We’ve been putting it off, but with the MoT on our English car due in little over a week, we just can’t leave it any longer. Time to pack up a few things and leave our little corner of paradise for a short while. Joe spent our last evening watering, tidying up outside and generally battening down the hatches while I, because it was such a fantastic evening, took a few photos and did the usual girlie things.
How could one leave such a place, even for a little while? This view of the mountains reflected in the bathroom window taken on our last evening may give an idea of what we were about to miss.
We have been doing the long run back to England for the last seven years, sometimes twice a year (and back), and it still doesn’t get any shorter; 1550 miles from Bath via Dover to the south of Spain. It can be done in 26 hours without any breaks, but increasingly, we’ve treated ourselves to some overnighters. We started out much later than usual and the spectacular weather continued all the way until we got to our first night stop, Casa Juaneca, about 20 miles north of Madrid. Forsaking our usual vegetarian fare we tucked into an excellent solomillo (sirloin steak).
Next morning, brilliant sunshine but patchy fog, lots of warnings about “banks of fog” and “reduce your speed…”. Then the rains started and continued for the rest of the journey. As usual, we made our own amusement – lots of worthwhile conversations usually prompted by something noticed along the journey interspersed with music; ‘comfort’ breaks; raiding the coolbox for salad, quiche and curry pasties, other calories and fruit; lots of tea and coffee; and me reading aloud almost half “The Sugar Blues” by William Dufty. Wonderful, thought-provoking stuff that sparked off more conversations.
The journey is almost routine now, and because we go on the Peájes (toll roads) we see the bigger picture – huge swathes of countryside unfolding all around us – and never cease to marvel at the size and beauty of Spain and France. So, not many picturesque little villages to take photos of but I had the camera ready on my lap – just in case.
There was quite a smart looking services forecourt but the parking area specially for tourists (“Parking Turismos“), was especially unattractive full of overflowing waste bins. Not surprisingly there were no takers; it looked like you’d catch something if you decided to park there and get out your sandwiches.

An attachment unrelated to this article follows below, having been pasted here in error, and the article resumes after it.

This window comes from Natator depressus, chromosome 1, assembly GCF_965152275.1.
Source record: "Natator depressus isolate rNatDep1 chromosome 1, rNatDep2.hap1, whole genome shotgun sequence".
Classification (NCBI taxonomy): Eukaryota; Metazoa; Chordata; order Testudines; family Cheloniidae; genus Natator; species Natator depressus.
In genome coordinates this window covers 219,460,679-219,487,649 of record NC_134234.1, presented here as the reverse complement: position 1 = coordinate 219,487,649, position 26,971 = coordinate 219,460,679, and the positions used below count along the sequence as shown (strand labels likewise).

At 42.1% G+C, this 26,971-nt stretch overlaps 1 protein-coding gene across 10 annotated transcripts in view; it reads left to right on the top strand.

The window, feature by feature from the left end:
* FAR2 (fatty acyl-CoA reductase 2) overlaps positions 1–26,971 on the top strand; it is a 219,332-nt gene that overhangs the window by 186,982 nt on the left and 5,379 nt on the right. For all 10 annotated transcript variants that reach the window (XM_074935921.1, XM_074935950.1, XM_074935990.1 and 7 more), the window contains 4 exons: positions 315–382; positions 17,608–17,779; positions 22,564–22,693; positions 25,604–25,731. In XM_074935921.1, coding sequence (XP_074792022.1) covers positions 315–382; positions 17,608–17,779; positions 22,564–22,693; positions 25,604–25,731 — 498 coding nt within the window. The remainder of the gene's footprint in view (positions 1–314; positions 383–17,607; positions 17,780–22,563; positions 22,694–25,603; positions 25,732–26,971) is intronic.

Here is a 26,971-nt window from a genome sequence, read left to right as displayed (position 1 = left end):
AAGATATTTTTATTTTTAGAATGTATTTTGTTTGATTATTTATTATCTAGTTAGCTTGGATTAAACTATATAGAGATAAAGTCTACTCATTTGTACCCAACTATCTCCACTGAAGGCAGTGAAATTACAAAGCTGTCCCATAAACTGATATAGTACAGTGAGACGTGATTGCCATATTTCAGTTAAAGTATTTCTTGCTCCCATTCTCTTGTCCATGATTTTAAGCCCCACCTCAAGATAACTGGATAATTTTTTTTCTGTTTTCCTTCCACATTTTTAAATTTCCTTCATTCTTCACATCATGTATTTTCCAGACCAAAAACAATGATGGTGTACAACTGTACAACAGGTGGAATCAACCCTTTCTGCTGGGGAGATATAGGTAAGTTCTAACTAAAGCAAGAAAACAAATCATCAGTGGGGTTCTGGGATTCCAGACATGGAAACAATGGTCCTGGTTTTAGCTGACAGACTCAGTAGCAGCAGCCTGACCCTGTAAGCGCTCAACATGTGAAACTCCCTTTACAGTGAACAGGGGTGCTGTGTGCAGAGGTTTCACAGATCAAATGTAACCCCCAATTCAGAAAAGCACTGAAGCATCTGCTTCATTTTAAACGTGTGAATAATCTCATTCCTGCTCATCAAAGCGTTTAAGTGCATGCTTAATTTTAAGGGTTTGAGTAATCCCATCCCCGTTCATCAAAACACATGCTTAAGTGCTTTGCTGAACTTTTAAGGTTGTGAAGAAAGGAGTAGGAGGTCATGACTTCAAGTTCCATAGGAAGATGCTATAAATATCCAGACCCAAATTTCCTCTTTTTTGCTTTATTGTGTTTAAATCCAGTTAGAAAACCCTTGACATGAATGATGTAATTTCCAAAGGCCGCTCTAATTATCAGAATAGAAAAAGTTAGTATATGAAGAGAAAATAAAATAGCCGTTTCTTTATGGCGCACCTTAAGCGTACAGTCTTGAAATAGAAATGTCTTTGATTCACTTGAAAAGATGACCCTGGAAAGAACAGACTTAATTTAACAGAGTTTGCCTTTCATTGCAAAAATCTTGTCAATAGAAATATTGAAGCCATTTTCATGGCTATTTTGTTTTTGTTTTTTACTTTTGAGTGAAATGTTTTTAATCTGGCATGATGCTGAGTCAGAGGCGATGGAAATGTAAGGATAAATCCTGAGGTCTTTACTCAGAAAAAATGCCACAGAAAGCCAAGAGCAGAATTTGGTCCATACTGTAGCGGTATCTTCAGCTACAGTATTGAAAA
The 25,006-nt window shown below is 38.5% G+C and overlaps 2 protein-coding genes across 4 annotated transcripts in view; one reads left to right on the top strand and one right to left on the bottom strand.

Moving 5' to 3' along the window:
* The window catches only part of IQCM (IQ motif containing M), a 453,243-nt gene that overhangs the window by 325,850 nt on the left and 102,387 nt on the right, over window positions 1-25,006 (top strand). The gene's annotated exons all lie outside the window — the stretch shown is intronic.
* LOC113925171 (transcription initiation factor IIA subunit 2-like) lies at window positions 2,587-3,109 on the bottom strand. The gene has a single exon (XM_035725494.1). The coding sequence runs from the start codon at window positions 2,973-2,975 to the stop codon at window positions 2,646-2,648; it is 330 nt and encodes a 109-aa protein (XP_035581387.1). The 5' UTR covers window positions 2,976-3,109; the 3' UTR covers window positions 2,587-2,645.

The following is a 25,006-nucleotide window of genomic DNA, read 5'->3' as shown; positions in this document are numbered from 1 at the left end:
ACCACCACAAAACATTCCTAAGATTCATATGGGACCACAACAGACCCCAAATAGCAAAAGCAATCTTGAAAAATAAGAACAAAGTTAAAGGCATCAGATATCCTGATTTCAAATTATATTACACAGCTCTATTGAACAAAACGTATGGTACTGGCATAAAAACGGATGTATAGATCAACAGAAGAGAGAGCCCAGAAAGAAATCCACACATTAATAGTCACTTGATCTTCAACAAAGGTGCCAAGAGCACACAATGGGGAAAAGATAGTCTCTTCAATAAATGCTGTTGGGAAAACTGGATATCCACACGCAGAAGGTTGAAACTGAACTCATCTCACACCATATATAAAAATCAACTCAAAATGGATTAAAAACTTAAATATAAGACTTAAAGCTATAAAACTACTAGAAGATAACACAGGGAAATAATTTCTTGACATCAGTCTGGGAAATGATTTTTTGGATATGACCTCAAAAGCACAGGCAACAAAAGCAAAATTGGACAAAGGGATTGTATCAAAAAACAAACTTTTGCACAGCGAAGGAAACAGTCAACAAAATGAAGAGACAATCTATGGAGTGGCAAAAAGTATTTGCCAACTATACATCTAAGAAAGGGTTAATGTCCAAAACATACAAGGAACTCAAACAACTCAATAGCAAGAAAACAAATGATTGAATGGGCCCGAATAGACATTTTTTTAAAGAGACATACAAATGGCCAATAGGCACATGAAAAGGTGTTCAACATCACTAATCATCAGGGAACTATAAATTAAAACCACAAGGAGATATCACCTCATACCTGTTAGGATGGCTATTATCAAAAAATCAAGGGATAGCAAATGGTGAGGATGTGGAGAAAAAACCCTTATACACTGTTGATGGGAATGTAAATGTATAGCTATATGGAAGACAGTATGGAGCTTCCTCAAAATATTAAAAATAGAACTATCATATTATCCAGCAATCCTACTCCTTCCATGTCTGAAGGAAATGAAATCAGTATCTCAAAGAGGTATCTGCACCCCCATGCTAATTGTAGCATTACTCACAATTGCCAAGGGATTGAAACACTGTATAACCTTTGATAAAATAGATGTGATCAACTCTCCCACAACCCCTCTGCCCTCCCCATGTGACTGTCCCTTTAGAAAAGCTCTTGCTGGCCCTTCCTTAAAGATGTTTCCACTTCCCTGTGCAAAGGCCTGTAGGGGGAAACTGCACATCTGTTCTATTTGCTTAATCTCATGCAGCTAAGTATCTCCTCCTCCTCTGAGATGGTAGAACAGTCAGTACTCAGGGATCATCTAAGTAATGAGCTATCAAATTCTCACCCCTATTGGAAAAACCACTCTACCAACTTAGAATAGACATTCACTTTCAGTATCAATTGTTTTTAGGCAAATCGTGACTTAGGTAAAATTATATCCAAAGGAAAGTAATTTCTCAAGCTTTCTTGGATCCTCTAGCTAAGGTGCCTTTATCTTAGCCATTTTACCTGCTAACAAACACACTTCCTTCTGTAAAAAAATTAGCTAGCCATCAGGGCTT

Entering the Basque country on the way to San Sebastian, the road signs start once more to morph, this time into random unintelligible and unpronounceable hieroglyphs; luckily there is a picture on this one so we can get an idea of what it means. I know it’s an ancient language, but it’s ugly on the eye! The Spanish seem to have a penchant for morphing road numbers. For example, it seems quite impossible just to follow the same road through Madrid because it accumulates different identities – the A4 becomes the E5 becomes the AP1 and this becomes something else, etc. The signposts accumulate so many road numbers that you have to slow down to scan the list to check that you’re still on the right road.
Night stop at the very basic Ibis Hotel in Alençon where, for dinner, they offered a range of microwaved meals for a minimum price of just over 17 euros each. No thanks. However, it was clean, warm and comfortable.
Next day we passed a convoy of four huge vehicles, three of which were articulated into three very long sections, and one was in two even longer sections. We particularly liked the skull and crossbones on the satellite dish at the back. A French circus perhaps? Anyway, I’ve never seen any vehicle that long on the road before.
Heavy rain on a greasy, very dry road probably caused this ‘accident’, but the emergency services seemed rather surplus to requirements as the car only had minor damage to its rear end.
We got used to seeing the odd French chateau boarded up during our journeys, but this time it wasn’t uncommon to see the sad sight of village houses boarded up.
It was amusing to watch this Spanish lorry driver cook his meal on a calor gas stove in an upturned box (in the rain). He was busy chatting to a fellow countryman in the next lorry but on the dot of 2.00pm the conversation stopped. Like all good Spaniards, the chap in the lorry started munching his sandwiches, and our friend disappeared in the cab clutching his steaming saucepan. Did you see just how close the flame was to his fuel tank?!!
At the same place, there was a lorry with a satellite dish affixed to the cab – certainly a first for us.
Just before Rouen there was a roundabout with a herd of life-size, plastic cows on it. What’s that all about?!!
My next ‘comfort’ break coincided with the heavens opening even more, and the wind whipping itself up into a typhoon which I couldn’t escape even though parked right next to the door. What a dishevelled fright!
Arrived early at Eurotunnel in Calais with only 26 minutes to wait. Great! About ten minutes into the tunnel the train ground to a halt and there it stayed. There were a couple of indistinct announcements over the intercom which would have done little to allay a panic if there had been one. The beleagured attendant passing through said the train had a loss of power. Next time she said all the trains had lost power (probably due to the rain) and other trains were stuck in the tunnel. Next time after an hour she said we are going now. Fifteen minutes later we did indeed move off. Thought the LED message quite apt!
Very much an amateur, I still enjoy taking good photographs which I’m sure you’ve gathered by now. However, for all the good shots I take, there are so many failures. I certainly had a few during that journey, but rather than shove them in the recycle bin, I thought it worth a laugh to share with you. So here are some of the ones that (almost) got away. Enjoy!